Free for all users | see full profile for current activities: Rupert Murdoch acquired Twentieth Century Fox in 1985, exactly 50 years after it was first created by the merger of Darryl F Zanuck's independent production company Twentieth Century Pictures with Fox Film Corporation, one of the early pioneers of the industry. Hungarian immigrant William Fox had been one of the first independent filmmakers in the United States. He first set up his company in 1909 to oppose the monopoly held by Thomas Edison's Motion Picture Patents Company on film manufacturing and distribution. Officially an "outlaw", he defied the MPPC with a string of sensational melodramas starring sexy "vamp" star Theda Bara as well as crowd-pleasing cowboy pictures with Tom Mix. Fox also built a chain of lavishly decorated movie theatres across the country. When sound arrived in the early 1930s, Fox invested heavily in the new equipment, but was side-swiped by the depression and was forced to sell off his production business in order to hold on to the cinemas.

At around the same time, Darryl Zanuck, the ambitious young head of production at Warner Brothers, resigned over a salary dispute. Determined to write his own paychecks in future, he formed independent production company Twentieth Century Pictures, agreeing a deal with well-established United Artists to distribute his movies. However the UA deal quickly soured, and Zanuck was forced to find a new partner. In 1935 he agreed to merge his fledgling business with ailing Fox Film to form Twentieth Century Fox, poaching UA's Joseph Schenk to become chairman. (Despite the sale of Fox Studios, William Fox was forced to declare bankruptcy in 1936, but later tried to bribe a judge and was jailed for a year in 1942. He died in 1952).

Zanuck remained the figurehead for Twentieth Century Fox for almost four decades. Although he could be as tyrannical and mercurial as any of his peers, he was arguably one of the most creative of the studio heads, interfering incessantly with scripts (as well as with his roster of eager young starlets) but rarely intruding in the actual film-making process. As a result, Fox quickly became known as the directors' studio, a comparatively hassle-free home for "auteurs" such as Ernst Lubitsch, John Ford, Elia Kazan and Joseph Mankiewicz. Virtually the only gentile studio boss in Hollywood, Zanuck also tended to steer clear of the sentimental fantasies produced by other studios. Instead he broke new ground, daring to tackle more controversial social issues such as dustbowl poverty (memorably in The Grapes of Wrath, which author John Steinbeck described as even harsher than his original novel), anti-Semitism (Gentleman's Agreement), racism (Pinky) and mental illness (The Snake Pit).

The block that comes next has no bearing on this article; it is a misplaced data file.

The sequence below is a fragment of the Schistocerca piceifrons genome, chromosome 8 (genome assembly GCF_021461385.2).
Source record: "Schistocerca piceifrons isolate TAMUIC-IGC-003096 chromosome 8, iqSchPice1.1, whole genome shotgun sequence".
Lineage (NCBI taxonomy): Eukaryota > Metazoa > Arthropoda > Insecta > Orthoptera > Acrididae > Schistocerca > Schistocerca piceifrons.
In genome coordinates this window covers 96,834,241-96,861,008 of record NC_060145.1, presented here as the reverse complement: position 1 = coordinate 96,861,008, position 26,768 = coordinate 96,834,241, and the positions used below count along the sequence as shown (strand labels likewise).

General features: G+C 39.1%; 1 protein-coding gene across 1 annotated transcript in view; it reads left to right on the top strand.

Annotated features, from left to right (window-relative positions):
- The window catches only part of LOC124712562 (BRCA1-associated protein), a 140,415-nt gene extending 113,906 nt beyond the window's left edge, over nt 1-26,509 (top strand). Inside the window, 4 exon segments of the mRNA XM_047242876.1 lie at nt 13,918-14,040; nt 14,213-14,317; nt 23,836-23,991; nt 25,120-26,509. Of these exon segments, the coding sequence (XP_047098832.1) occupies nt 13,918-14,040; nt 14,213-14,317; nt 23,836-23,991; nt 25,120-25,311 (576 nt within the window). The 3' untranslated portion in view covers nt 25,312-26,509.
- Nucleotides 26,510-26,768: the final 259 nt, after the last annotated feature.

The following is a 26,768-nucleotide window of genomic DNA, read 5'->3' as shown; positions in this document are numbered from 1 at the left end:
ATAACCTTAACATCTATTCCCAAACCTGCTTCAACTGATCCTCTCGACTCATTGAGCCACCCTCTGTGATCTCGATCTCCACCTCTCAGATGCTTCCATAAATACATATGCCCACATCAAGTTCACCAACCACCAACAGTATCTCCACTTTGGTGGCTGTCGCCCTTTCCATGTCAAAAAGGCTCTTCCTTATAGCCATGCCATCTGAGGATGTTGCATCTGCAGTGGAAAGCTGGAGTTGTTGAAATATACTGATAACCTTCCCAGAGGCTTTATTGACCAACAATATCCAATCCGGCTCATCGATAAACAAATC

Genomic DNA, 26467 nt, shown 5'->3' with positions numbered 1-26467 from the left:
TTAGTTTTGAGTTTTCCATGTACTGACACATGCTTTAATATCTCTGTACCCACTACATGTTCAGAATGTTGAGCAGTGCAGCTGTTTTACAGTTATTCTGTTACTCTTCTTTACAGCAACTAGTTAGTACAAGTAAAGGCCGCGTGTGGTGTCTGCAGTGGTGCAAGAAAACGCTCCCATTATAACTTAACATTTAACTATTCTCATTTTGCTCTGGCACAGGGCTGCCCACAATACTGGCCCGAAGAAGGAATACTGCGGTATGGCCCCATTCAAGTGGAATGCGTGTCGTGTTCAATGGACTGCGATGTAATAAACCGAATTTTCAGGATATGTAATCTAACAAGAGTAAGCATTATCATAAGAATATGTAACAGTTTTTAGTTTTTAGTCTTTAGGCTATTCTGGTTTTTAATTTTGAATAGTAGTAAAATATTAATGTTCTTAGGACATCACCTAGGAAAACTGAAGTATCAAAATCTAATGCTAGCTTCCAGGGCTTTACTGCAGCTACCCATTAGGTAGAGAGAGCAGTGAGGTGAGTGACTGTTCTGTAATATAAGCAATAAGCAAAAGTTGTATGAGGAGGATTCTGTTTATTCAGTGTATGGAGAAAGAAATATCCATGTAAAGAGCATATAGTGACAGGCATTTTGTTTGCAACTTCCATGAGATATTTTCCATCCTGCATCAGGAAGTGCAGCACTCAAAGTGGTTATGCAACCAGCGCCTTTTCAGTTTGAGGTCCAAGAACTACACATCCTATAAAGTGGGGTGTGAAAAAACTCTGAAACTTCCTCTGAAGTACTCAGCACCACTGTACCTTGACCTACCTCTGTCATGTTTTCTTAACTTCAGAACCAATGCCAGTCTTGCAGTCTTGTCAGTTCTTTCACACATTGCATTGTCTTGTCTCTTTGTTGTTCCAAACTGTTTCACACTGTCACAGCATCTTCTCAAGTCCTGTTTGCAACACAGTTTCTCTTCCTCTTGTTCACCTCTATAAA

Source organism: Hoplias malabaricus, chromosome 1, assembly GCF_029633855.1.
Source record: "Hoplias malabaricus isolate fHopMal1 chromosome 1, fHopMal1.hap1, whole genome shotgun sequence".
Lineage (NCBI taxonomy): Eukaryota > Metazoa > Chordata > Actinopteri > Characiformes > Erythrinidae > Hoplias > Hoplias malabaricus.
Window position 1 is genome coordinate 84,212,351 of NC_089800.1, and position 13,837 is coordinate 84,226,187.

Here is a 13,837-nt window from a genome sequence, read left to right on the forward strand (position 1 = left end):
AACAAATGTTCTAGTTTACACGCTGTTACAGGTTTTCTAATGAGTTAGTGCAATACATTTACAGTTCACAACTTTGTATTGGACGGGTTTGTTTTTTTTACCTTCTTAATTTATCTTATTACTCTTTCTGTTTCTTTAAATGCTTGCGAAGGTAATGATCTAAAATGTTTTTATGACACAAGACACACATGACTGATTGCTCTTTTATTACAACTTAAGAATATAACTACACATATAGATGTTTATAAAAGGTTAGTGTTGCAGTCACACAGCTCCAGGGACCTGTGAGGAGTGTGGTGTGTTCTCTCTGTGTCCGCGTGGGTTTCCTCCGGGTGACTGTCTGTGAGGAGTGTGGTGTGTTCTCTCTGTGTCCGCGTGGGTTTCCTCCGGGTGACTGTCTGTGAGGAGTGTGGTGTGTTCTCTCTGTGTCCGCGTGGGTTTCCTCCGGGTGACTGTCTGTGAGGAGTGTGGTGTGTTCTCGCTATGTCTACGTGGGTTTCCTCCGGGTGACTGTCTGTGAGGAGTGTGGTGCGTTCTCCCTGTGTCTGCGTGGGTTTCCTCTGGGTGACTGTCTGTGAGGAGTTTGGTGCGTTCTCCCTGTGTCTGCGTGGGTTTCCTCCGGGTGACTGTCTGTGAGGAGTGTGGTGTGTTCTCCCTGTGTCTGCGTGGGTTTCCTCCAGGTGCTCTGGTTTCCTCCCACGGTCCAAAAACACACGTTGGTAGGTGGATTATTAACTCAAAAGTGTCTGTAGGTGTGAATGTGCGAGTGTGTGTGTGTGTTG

At the same time, he kept audiences happy with a string of box-office female stars including Shirley Temple during the 1930s, Betty Grable in the 1940s, Marilyn Monroe and Jayne Mansfield in 1950s. In a bid to ward off the threat from television during that decade, Zanuck invented big budget historical spectacle with The Robe, the first movie filmed in Cinemascope. But the march of television was relentless and Zanuck stunned the industry when he bailed out from Fox in 1956 and moved to Europe to become an independent producer.

Initially the studio continued to prosper, turning its attention to big budget musicals, and scoring hits with adaptations of stage triumphs The King and I and South Pacific. But in the early 1960s, disaster struck when two more expensive musicals, Star! and Hello Dolly both failed at the box office. At the same time the studio was struggling desperately to contain disastrous cost overruns on the production of Cleopatra with Elizabeth Taylor and Richard Burton. Meanwhile former boss Zanuck was riding high on the success of his independently produced D Day epic The Longest Day, and in 1963 he was begged by Twentieth Century Fox's board to take back control of the studio. He agreed, installing son Richard Zanuck as head of production. Their first project was another musical, a highly unpromising tale of a nun who becomes surrogate mother to an Austrian family at the outset of World War II. But The Sound Of Music turned out to be a box office smash, earning five Oscars and ending up as the most successful movie since Gone With The Wind almost 30 years before.